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    Département de nutrition, Faculté de médecine, Université de Montréal CP 6128 succursale centre-ville, Montréal (Qc), Canada H3C 3J7.

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    MeSH

    Body Height
    Body Weight
    Child Nutritional Physiological Phenomena
    Child, Preschool
    Diet
    Diet Surveys
    Female
    Growth
    Humans
    Male
    Niger
    Seasons

    Pub Type(s)

    Comparative Study
    English Abstract
    Journal Article

    Language

    fre

    PubMed ID

    10210799

    Citation

    Tarini, A, et al. "[The Overall Nutritional Quality of the Diet Is Reflected in the Growth of Nigerian Children]." Sante (Montrouge, France), vol. 9, no. 1, 1999, pp. 23-31.
    Tarini A, Bakari S, Delisle H. [The overall nutritional quality of the diet is reflected in the growth of Nigerian children]. Sante. 1999;9(1):23-31.
    Tarini, A., Bakari, S., & Delisle, H. (1999). [The overall nutritional quality of the diet is reflected in the growth of Nigerian children]. Sante (Montrouge, France), 9(1), pp. 23-31.
    Tarini A, Bakari S, Delisle H. [The Overall Nutritional Quality of the Diet Is Reflected in the Growth of Nigerian Children]. Sante. 1999;9(1):23-31. PubMed PMID: 10210799.
    * Article titles in AMA citation format should be in sentence-case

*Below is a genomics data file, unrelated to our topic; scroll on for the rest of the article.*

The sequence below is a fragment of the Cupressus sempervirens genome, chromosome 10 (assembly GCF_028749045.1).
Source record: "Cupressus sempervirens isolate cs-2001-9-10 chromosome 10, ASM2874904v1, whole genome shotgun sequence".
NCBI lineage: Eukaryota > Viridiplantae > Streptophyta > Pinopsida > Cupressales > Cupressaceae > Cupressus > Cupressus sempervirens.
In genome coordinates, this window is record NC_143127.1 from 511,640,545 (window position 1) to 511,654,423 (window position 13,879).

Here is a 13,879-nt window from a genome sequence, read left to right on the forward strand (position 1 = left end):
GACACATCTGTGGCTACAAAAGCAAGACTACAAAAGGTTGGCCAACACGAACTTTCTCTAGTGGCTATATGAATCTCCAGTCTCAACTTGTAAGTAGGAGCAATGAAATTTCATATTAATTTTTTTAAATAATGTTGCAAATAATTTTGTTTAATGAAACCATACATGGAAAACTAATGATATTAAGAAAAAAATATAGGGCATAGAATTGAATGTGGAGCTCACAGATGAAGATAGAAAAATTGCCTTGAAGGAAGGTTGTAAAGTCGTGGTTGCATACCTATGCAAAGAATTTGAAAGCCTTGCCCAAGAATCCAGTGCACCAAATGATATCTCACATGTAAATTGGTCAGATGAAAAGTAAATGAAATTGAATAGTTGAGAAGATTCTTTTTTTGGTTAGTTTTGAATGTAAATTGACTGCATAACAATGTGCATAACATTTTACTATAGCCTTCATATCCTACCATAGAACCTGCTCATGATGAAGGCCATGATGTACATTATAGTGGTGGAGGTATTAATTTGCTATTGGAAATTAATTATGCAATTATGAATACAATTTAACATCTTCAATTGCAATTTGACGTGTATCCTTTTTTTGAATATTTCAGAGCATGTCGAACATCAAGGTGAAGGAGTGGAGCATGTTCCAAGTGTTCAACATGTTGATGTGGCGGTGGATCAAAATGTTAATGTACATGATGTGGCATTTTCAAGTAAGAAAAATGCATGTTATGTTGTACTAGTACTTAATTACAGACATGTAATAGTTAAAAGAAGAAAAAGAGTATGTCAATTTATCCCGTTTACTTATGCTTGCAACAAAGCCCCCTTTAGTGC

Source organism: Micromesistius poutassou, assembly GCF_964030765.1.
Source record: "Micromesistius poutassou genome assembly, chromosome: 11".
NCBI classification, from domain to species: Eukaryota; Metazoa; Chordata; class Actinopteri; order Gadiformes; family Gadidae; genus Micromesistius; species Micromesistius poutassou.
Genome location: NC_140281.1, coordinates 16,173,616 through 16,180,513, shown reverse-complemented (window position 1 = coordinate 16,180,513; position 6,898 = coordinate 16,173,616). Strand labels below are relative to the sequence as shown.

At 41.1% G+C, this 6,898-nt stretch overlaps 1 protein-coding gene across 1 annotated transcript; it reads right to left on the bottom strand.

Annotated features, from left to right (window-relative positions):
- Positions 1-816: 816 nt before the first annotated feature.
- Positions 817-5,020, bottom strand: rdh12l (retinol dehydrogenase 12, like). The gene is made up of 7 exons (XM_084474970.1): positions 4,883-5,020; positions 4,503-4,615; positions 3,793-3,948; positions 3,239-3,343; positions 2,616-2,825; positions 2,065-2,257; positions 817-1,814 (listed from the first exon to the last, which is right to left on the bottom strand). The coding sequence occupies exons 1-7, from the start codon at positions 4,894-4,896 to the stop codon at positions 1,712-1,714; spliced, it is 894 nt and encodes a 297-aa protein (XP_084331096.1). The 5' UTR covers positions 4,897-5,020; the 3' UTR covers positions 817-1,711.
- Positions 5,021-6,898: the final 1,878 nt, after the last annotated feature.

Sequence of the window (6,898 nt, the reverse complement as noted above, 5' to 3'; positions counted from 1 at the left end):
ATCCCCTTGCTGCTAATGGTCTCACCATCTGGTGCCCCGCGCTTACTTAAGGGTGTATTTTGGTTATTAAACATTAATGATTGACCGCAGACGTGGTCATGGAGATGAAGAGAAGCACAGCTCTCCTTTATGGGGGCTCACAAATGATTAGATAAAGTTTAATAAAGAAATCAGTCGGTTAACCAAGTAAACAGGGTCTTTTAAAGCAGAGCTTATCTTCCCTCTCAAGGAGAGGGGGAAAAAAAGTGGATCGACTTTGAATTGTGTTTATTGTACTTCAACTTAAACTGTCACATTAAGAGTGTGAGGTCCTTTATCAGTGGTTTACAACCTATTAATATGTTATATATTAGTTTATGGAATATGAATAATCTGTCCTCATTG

TY - JOUR T1 - [The overall nutritional quality of the diet is reflected in the growth of Nigerian children]. AU - Tarini,A, AU - Bakari,S, AU - Delisle,H, PY - 1999/4/22/pubmed PY - 1999/4/22/medline PY - 1999/4/22/entrez SP - 23 EP - 31 JF - Sante (Montrouge, France) JO - Sante VL - 9 IS - 1 N2 - Childhood malnutrition is widespread in the Sahel region of Africa. In Niger, the 1992 Population and Health Survey found that 32% of children under the age of five years had stunted growth and 16% had muscle wasting. Vitamin A deficiency and anemia are major health problems and it is thought that the rate of zinc deficiency is also high. However, very little is known about the dietary intakes of children. The aim of this study was to assess food consumption, energy and nutrient intake in weaned, preschool age children and to assess their risks of deficiency. Three surveys were conducted in periods of food shortage. Two of the surveys were carried out one year apart, in the rainy season (August to September). The third was conducted at the end of the subsequent dry season (July). Sixty children from rural areas (30 girls and 30 boys) aged 2 to 4 years of age at the start of the study (mean age 36.8 + 7.0 months) from the Ouallam district (western Niger) were studied in surveys 1 and 2, and thirty of these children were then studied in the third survey. Food intake was assessed using a modified weighed intake technique. All foods and beverages consumed by the child at each meal were recorded over three days. The raw ingredients of homemade family meals were weighed and the final cooked weight was also recorded. If the child ate from a shared bowl, the number of mouthfuls was counted and three mouthful samples were weighed. Total serving size was then calculated based on the number of mouthfuls and the mean mouthful weight. Snacks and meals eaten away from home were assessed by questioning the mother. Energy, protein, vitamin A, iron and zinc intakes were compared using the most relevant food composition data and the adequacy of the diet was determined from international recommendations for intake. Energy, iron and zinc requirements were adjusted for diets with a low level of digestibility. Protein requirements were adjusted according to the protein mix quality score (67%). The frequency of inadequate intake was calculated using the probability approach of Beaton (1985) or cutoff values roughly corresponding to the mean requirements for particular age/sex groups. Two overall diet scores were used: a nutritional quality score (NQS) and a diversity score (DS). The relationships between dietary intakes and scores, children's weights and heights were investigated. As expected, the children included in the study had monotonous diets, with few animal products, fats, fruits and vegetables other than green leaves (Figure 1). Cereals made up 80 to 90% of total energy, protein, iron and zinc intake. Green leaves supplied most of the vitamin A intake. Intakes were chronically inadequate, particularly during the rainy season, with only vitamin A intake being adequate (Table 1). Almost all the children were at high risk of zinc deficiency. Diet quality and diversity scores were correlated (Tables 2 and 3). About half the children had stunted growth (Table 4). Energy, protein and zinc intakes were highly and significantly correlated with the anthropometric status of the child one year later, particularly with height-for-weight Z scores, and with dietary NQS (Table 5). Both dietary scores were positively correlated with weight and height indices. However, only NQS was significantly associated with weight-for-height index, higher NQS scores being associated with higher growth indices. Diet quality also predicted the anthropometric status of the child one year later. Our findings suggest that both dietary scores are relevant but that the diversity of food eaten may be a better determinant of growth status if energy intake is close to meeting dietary requirements. Multiple dietary inadequacies are frequent among children from developing countries so scores of overall dietary quality may be more appropriate indicators than the intakes of specific nutrients. (ABSTRACT TRUNCATED) SN - 1157-5999 UR - https://www.unboundmedicine.com/medline/citation/10210799/[The_overall_nutritional_quality_of_the_diet_is_reflected_in_the_growth_of_Nigerian_children]_ L2 - http://www.jle.com/medline.md?issn=1157-5999&vol=9&iss=1&page=23 DB - PRIME DP - Unbound Medicine ER -